Erwins Win National Titles in Cable Championship

Abbey and Jeff Erwin

Abbey and Jeff Erwin

On June 24 at Foster Lake in Sweet Home, OR, a 90 minute drive south of Portland, the 2017 U.S. Masters Swimming 2-Mile Cable Open Water National Championship was held.  And Abbey Erwin was trying to hang on as the last push came at the end.  Here is how it proceeded.

Abbey Erwin spent much of the race on Saturday with several people drafting off her.  Nearing the finish, they came upon a group of swimmers being lapped.  Abbey went to the left.  Jeff Erwin and Hardy Lussier, who had been drafting right behind her, went to the right to set up the sprint to the finish.  Fortunately for Abbey, she managed to hold on during that last-second sprint, to earn the overall win with a time of 41 minutes, 41.1 seconds.

“The last 200 was rough,” says Abbey, who swims for Sawtooth Masters in Boise, Idaho.  “I was definitely pushing it.”

Abbey edged out her father, Jeff, by 1.1 seconds and Oregon Masters swimmer Hardy Lussier, who finished second on the men’s side, by almost two seconds.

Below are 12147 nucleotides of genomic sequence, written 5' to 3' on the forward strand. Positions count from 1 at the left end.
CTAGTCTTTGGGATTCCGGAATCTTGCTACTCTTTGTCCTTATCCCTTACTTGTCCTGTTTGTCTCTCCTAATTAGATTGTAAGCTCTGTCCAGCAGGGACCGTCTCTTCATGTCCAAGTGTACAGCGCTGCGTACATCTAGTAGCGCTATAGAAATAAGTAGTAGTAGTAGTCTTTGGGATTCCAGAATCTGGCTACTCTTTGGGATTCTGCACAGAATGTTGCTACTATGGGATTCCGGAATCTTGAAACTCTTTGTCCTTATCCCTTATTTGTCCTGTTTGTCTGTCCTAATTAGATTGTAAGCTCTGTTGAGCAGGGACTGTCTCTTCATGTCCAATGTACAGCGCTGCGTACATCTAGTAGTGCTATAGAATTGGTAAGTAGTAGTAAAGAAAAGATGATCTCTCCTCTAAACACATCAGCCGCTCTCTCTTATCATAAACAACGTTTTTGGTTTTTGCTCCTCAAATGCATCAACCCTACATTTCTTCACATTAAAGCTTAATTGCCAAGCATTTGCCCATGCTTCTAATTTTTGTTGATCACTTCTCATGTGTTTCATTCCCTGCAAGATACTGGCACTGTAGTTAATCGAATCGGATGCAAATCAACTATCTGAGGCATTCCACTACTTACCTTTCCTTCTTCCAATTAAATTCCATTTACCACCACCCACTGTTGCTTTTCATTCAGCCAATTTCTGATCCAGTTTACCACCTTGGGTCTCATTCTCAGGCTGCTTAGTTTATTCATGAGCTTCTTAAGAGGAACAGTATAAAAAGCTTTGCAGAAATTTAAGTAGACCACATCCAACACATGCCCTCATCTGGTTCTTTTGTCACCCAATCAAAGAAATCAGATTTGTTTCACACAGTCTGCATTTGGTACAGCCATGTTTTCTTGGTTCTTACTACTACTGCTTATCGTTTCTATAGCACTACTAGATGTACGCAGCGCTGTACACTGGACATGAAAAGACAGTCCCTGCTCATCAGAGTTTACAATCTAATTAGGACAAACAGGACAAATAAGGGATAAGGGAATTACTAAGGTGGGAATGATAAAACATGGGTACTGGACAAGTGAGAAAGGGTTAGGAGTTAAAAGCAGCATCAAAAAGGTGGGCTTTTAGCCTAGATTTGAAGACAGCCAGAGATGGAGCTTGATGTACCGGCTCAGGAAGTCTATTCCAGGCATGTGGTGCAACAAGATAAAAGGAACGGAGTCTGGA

Jeff and Hardy both swam under the USMS record for the men’s 50-54 age group.  They broke a 13-year-old mark belonging to Ventura County Masters swimmer Jim McConica, who finished 16th overall and set a USMS record in the men’s 65-69 age group.

Jeff, though, won’t fret over losing to his daughter.

“That last 200, I was trying to keep up with Abbey, but half the time I was worried about Hardy,” Jeff says.  “I was just trying to drop him, but he was right on my feet.  I was fine with Abbey beating me.  She’s faster than I am.  I was happy to be close to her.”

Jeff can take some credit for his daughter’s win.  He was Abbey’s high school coach and serves as a volunteer on her club team, the Boise Y Swim Team.

Jeff, 53, brought her to Masters practices he coached while she was growing up, which led her to decide she wanted to join the club team so she could swim laps.  He also took her to several Masters meets he competed in, including ones in Canada and Florida.

Although she’s focusing on Junior Nationals in August and starts her University of Minnesota career this fall, Abbey, 18, decided to swim in Oregon for a number of reasons.

“I like swimming open water, and I think I need more practice with it,” she says.  “I’ve never done a cable swim, and it sounded like something that I would enjoy, so I wanted to try that.  Plus, [my dad and I] got to race together, something we don’t get to do a lot.”

Saturday certainly ended better than a previous time the two raced against each other.  Jeff vividly remembers when he stumbled while exiting the water to run to the finish line.  If he ever forgets, there’s a photo of Abbey pointing and laughing at him to remind him.

Abbey hopes to do more open water swims once she finishes her career at Minnesota so she can have more time to focus on the discipline.  Her father would love for more open water swims like the one Saturday.

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